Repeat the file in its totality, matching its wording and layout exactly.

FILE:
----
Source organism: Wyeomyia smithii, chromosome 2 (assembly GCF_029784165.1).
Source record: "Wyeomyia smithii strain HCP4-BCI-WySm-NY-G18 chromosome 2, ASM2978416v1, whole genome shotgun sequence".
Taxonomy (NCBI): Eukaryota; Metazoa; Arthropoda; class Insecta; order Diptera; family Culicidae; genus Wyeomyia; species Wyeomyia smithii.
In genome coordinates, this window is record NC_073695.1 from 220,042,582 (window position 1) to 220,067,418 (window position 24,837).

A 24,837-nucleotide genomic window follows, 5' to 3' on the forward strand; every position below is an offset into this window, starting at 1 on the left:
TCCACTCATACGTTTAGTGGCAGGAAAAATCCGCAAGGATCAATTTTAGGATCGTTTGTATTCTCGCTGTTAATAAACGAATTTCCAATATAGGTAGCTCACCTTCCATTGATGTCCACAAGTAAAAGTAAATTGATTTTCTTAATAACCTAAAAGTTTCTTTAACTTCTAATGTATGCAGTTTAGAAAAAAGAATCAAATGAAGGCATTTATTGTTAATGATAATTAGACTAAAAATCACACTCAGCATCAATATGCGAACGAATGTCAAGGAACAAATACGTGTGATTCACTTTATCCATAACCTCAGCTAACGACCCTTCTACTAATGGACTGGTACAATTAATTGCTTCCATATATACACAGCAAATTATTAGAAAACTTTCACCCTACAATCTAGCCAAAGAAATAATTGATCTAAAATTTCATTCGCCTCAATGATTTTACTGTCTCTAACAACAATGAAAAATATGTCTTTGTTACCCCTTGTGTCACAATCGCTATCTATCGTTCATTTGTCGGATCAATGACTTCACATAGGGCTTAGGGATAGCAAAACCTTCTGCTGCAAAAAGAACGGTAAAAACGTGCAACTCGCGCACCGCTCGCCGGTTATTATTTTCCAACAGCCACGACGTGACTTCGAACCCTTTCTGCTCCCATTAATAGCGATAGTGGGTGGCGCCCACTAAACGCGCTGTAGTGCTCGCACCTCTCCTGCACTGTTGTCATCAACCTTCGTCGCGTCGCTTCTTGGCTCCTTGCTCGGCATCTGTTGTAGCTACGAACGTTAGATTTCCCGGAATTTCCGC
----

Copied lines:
Source organism: Wyeomyia smithii, chromosome 2 (assembly GCF_029784165.1).
Source record: "Wyeomyia smithii strain HCP4-BCI-WySm-NY-G18 chromosome 2, ASM2978416v1, whole genome shotgun sequence".
Taxonomy (NCBI): Eukaryota; Metazoa; Arthropoda; class Insecta; order Diptera; family Culicidae; genus Wyeomyia; species Wyeomyia smithii.
In genome coordinates, this window is record NC_073695.1 from 220,042,582 (window position 1) to 220,067,418 (window position 24,837).

A 24,837-nucleotide genomic window follows, 5' to 3' on the forward strand; every position below is an offset into this window, starting at 1 on the left:
TCCACTCATACGTTTAGTGGCAGGAAAAATCCGCAAGGATCAATTTTAGGATCGTTTGTATTCTCGCTGTTAATAAACGAATTTCCAATATAGGTAGCTCACCTTCCATTGATGTCCACAAGTAAAAGTAAATTGATTTTCTTAATAACCTAAAAGTTTCTTTAACTTCTAATGTATGCAGTTTAGAAAAAAGAATCAAATGAAGGCATTTATTGTTAATGATAATTAGACTAAAAATCACACTCAGCATCAATATGCGAACGAATGTCAAGGAACAAATACGTGTGATTCACTTTATCCATAACCTCAGCTAACGACCCTTCTACTAATGGACTGGTACAATTAATTGCTTCCATATATACACAGCAAATTATTAGAAAACTTTCACCCTACAATCTAGCCAAAGAAATAATTGATCTAAAATTTCATTCGCCTCAATGATTTTACTGTCTCTAACAACAATGAAAAATATGTCTTTGTTACCCCTTGTGTCACAATCGCTATCTATCGTTCATTTGTCGGATCAATGACTTCACATAGGGCTTAGGGATAGCAAAACCTTCTGCTGCAAAAAGAACGGTAAAAACGTGCAACTCGCGCACCGCTCGCCGGTTATTATTTTCCAACAGCCACGACGTGACTTCGAACCCTTTCTGCTCCCATTAATAGCGATAGTGGGTGGCGCCCACTAAACGCGCTGTAGTGCTCGCACCTCTCCTGCACTGTTGTCATCAACCTTCGTCGCGTCGCTTCTTGGCTCCTTGCTCGGCATCTGTTGTAGCTACGAACGTTAGATTTCCCGGAATTTCCGC